A large softbox and studio monolight is always beside my shooting table, ready to light whatever small or medium-sized subject that shows up. From lenses to backpacks to ... baby rabbits. A light source significantly larger than a close subject creates a soft light, lacking hard shadows. In this case, the light was a bit too soft for my taste, making the scene appear somewhat unnatural. Adding a few exposure adjustment layers with creatively painted layer masks (in Photoshop) created a more-natural unevenness (digital flagging) to the lighting. Of course, an octagonal catchlight in the eye is not going to say "sun" to anyone.
The rabbit (mostly) cooperated and after capturing a few photos, the kids asked Sierra (the dog) to find the nest. I thought that request was unrealistic and that the rabbit was orphaned, but ... Sierra took the girls to the middle of a nearby field of thick grass and impressively used its nose to point out the covered nest. The rabbit was reunited with its siblings with ... an unbelievable story to share.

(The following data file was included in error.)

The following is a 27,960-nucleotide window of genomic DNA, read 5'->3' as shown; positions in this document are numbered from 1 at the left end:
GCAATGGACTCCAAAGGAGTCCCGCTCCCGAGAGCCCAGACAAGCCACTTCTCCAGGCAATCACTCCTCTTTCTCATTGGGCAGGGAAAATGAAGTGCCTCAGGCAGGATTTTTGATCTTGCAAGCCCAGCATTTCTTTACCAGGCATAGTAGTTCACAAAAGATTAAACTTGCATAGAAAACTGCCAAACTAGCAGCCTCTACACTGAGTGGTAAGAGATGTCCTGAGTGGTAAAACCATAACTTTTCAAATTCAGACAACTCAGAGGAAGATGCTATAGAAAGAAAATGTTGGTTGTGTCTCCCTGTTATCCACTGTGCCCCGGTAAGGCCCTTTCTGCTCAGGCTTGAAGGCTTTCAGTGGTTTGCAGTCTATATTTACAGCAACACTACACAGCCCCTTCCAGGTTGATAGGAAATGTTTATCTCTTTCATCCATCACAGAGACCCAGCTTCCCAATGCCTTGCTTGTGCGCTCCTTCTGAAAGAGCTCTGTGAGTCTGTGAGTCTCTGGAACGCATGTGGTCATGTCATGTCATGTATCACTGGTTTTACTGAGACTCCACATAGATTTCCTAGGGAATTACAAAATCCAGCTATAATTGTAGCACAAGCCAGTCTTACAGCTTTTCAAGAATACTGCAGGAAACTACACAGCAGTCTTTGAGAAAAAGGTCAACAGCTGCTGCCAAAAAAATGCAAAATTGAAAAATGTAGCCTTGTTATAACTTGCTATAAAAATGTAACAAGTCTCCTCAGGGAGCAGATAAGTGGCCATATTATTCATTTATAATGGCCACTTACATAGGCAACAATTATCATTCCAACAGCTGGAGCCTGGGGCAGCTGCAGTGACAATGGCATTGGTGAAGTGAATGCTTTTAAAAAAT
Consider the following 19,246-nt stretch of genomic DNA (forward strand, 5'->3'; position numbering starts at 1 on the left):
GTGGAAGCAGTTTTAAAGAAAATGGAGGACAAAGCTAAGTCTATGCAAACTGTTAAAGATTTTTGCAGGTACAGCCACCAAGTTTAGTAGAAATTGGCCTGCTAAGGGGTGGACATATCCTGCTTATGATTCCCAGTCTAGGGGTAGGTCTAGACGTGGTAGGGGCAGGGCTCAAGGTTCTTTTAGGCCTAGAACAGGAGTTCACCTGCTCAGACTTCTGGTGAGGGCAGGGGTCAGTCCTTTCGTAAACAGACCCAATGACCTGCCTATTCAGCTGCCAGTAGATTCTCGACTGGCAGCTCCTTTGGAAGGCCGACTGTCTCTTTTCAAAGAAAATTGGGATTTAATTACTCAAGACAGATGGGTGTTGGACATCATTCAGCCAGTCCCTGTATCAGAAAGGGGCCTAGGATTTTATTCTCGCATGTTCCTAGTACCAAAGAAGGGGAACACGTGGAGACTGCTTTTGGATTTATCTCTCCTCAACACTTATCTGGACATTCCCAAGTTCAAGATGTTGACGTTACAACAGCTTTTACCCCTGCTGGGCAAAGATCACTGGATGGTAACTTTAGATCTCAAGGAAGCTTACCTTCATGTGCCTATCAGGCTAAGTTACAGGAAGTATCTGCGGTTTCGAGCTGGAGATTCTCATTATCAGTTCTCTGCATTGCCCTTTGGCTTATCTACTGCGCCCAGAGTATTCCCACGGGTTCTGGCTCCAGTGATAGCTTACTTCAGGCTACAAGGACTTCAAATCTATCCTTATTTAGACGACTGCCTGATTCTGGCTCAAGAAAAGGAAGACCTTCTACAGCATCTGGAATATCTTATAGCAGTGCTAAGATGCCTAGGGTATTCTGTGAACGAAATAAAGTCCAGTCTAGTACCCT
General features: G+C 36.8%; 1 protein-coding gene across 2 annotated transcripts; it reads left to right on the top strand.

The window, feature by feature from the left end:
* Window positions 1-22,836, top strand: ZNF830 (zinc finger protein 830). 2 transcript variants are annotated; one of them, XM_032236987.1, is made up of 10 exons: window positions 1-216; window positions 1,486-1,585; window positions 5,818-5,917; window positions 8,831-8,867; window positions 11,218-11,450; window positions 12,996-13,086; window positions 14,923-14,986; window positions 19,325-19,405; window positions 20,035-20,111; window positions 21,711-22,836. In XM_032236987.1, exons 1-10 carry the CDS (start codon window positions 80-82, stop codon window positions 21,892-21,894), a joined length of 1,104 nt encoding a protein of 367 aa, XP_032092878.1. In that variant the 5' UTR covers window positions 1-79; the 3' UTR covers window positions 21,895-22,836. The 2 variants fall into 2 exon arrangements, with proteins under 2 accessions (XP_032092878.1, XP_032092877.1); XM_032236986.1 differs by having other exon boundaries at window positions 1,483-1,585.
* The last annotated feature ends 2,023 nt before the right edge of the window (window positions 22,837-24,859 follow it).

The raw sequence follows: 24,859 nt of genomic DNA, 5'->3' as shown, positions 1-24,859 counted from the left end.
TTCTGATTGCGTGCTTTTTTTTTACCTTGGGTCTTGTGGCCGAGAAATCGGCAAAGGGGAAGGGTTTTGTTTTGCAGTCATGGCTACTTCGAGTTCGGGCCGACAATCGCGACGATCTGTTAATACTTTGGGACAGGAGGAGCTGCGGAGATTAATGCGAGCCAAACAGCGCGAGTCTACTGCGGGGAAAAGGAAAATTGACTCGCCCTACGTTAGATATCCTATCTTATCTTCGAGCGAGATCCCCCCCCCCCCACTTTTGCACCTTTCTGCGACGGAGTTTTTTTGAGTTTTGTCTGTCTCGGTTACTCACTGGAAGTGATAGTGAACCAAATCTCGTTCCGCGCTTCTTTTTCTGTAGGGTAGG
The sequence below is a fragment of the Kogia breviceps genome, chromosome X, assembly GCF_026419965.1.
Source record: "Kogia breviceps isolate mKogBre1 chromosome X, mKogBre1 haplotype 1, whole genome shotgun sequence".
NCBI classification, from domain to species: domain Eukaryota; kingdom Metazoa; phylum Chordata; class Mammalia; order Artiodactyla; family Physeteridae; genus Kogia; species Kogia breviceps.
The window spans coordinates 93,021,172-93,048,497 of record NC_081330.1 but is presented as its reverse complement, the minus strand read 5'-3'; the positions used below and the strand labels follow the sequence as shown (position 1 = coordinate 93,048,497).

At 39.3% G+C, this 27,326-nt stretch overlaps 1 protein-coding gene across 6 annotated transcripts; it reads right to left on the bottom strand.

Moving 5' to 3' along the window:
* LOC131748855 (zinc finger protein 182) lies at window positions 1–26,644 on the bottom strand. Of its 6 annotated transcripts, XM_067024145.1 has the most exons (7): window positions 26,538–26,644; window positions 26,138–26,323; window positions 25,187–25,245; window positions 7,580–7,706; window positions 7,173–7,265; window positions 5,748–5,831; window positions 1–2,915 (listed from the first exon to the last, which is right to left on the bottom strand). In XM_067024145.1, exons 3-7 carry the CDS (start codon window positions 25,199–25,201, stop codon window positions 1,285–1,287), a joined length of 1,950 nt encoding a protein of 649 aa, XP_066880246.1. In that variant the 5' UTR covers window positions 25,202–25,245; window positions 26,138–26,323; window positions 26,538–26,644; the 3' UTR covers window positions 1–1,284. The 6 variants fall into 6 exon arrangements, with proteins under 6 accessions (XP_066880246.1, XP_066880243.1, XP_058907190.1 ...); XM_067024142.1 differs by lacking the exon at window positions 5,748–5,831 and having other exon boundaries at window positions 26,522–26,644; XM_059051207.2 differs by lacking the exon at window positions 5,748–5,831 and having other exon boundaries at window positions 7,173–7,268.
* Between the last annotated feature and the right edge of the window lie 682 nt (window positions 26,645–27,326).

Get a behind the scenes look at Nikon Ambassador Corey Rich’s 24 days on the road, traveling to diverse geographic locations to capture different subjects with the flagship Nikon D5. Watch the full-length film, INSPIRED.
Speaking as a guy who loves capturing outdoor portraits with strobes while underexposing the ambient, I thought this was a fairly neat trick. That said, setting up an 8x8 diffusion frame, hanging the net and then sandbagging the whole thing means that Joel Grimes (and crew) probably spent just as much time (or more) setting up this scrim as I would setting up a strobe, power pack and light modifier. Also, this doesn't look to be a very flexible option as moving the setup would take a lot of time and work.